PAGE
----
“Kechiche also proves once and for all that realism (the default stylistic mode of European art cinema) does not have to be austere or punishing; his film is warm and sensually alive, the camera sticking close to the actors’ faces and bodies without fetishising them, and alternating objective and subjective points of view with fluidity and control. You get so caught up in the fly-on-the-wall thrill of seeing these characters in their everyday lives that it’s easy to forget the tremendous technical craftsmanship involved.” Jon Frosch via The Atlantic
Plot: When three young boys were brutally murdered in the small community of West Memphis, Arkansas, in 1993, their deaths led to shock and outrage in this tightly knit religious town. It wasn’t long before three teenagers were arrested, tried, and sentenced — two of them to life imprisonment and one to death — despite the fact that they all claimed innocence. This story of wrongful conviction roiled the American justice system, brought a number of prominent movie stars and rock musicians to the defence of the three young men, and resulted in a trilogy of documentaries, Paradise Lost, that did much to keep the case in the public eye. Atom Egoyan dramatizes the fallout from the notorious 1993 West Memphis murders, focusing on the grieving mother (Reese Witherspoon) of one of the murdered boys as she grows increasingly troubled by the lynch-mob fever that grips the town.
Bottom Line: This is a film that could tank without the right direction or cast, but Reese Witherspoon ( playing Pam Hobbs, mother of Stevie Branch) and Colin Firth (playing Ron Lax, private investigator) are both Academy Award winning actors who don’t choose lousy scripts. On top of that, the story and mystery surrounding the West Memphis Three is a haunting part of the American justice system gone completely awry and brought to light. Check out Paradise Lost Trilogy and skip West of Memphis.
Plot: Where were you when JFK was shot? Dallas. November 22, 1963. 12:38pm. A wounded President John F. Kennedy is rushed to Parkland Memorial Hospital, where a frantic trauma team struggles in vain to save him. Precisely forty-eight hours later, the same personnel would attend to the President’s mortally wounded assassin, Lee Harvey Oswald. Director Peter Landesman assembles a star-studded cast for this riveting ensemble procedural about the doctors, investigators, and ordinary citizens who witnessed history first-hand.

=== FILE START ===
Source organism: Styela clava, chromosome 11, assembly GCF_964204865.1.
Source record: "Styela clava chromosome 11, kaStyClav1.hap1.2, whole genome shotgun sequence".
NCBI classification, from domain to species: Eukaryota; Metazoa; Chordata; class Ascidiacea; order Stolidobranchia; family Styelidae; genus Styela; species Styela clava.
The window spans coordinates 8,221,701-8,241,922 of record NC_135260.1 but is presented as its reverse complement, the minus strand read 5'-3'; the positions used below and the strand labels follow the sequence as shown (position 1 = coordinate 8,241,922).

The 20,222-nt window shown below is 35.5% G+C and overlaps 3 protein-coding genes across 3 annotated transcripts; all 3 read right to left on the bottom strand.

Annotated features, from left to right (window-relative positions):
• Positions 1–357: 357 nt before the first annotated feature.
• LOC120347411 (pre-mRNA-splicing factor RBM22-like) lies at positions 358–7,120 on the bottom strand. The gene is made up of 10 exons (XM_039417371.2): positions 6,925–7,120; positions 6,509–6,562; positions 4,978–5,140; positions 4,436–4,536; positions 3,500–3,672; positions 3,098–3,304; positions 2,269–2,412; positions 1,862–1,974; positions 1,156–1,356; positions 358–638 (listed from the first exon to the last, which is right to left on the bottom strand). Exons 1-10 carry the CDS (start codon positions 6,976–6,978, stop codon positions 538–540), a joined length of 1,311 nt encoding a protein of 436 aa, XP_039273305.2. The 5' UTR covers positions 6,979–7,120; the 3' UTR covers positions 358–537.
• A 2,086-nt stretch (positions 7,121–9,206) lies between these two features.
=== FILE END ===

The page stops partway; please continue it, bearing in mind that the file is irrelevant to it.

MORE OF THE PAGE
Bottom Line: With a release date inching closely near the 50th anniversary of the JFK assassination, it’s hard for a plot like this to not yield interest. Not to mention the cast includes Paul Giamatti Billy Bob Thornton, Jacki Weaver and Marcia Gay Harden to name a few.
Plot: Nicolas Cage stars as a hard-living ex-con who becomes friend and protector for a hard-luck kid (Tye Sheridan; The Tree of Life, Mud), in this contemporary Southern gothic tale from acclaimed filmmaker David Gordon Green. Like his earlier films All the Real Girls and Undertow, Joe crafts elevated drama from the raw material of America’s Southern poor.
Bottom Line: It’ll be a refreshing change of pace to see Nicholas Cage go from D-grade movies to a potential career-boosting role. The film also has Tye Sheridan who held his own next to Matthew McConaughey in Mud.
“The film’s furniture may be a little familiar, but Green arranges it with confidence. If that weren’t enough, Joe also stands as a reminder of what a terrific actor Cage can be when he is able to harness and channel his wilder impulses. Here he comes padding bearlike across the yard with his tattooed biceps and his bushy grey beard, a cigarette burning between his knuckles. He looks at home, in his natural habitat, although men like Joe are never truly at home – and therein lies the drama.” Xan Brooks via The Guardian
Kill Your Darlings
Plot: In this dynamic portrait of the early days of the Beat Generation, a young Allen Ginsberg (Daniel Radcliffe) and William S. Burroughs (Ben Foster) become embroiled in the notorious 1944 murder of Burroughs’ friend David Kammerer by the object of his affection, the Beat muse Lucien Carr. For Beat Generation aficionados, the 1944 murder of David Kammerer by Lucien Carr has always sparked a morbid fascination. Kammerer was an old friend of William S. Burroughs, and Carr was a charismatic, transgressive figure who inspired many in this group of young literary iconoclasts. Amongst those who fell under Carr’s spell was Allen Ginsberg, and it is Ginsberg who becomes the hero and conscience of Kill Your Darlings, John Krokidas’s darkly alluring film about this formative event in the story of the Beats.
Bottom Line: Dane DeHaan.
“I really can’t say enough good things about Radcliffe and DeHaan. There is a chemistry between the two of them that is more than just sexual. DeHaan’s Bowie-esque stare would have set the Warhol factory ablaze, and Radcliffe’s developed a strong sense of confidence. Foster’s Burroughs gets a lot of the laughs, but there is a sadness behind his crisp suits and otherworldly poise. John Krokidas is an actor’s director, and with this being his first feature, I expect we’ll see a lot more good stuff out of him.” Jordan Hoffman via Film.com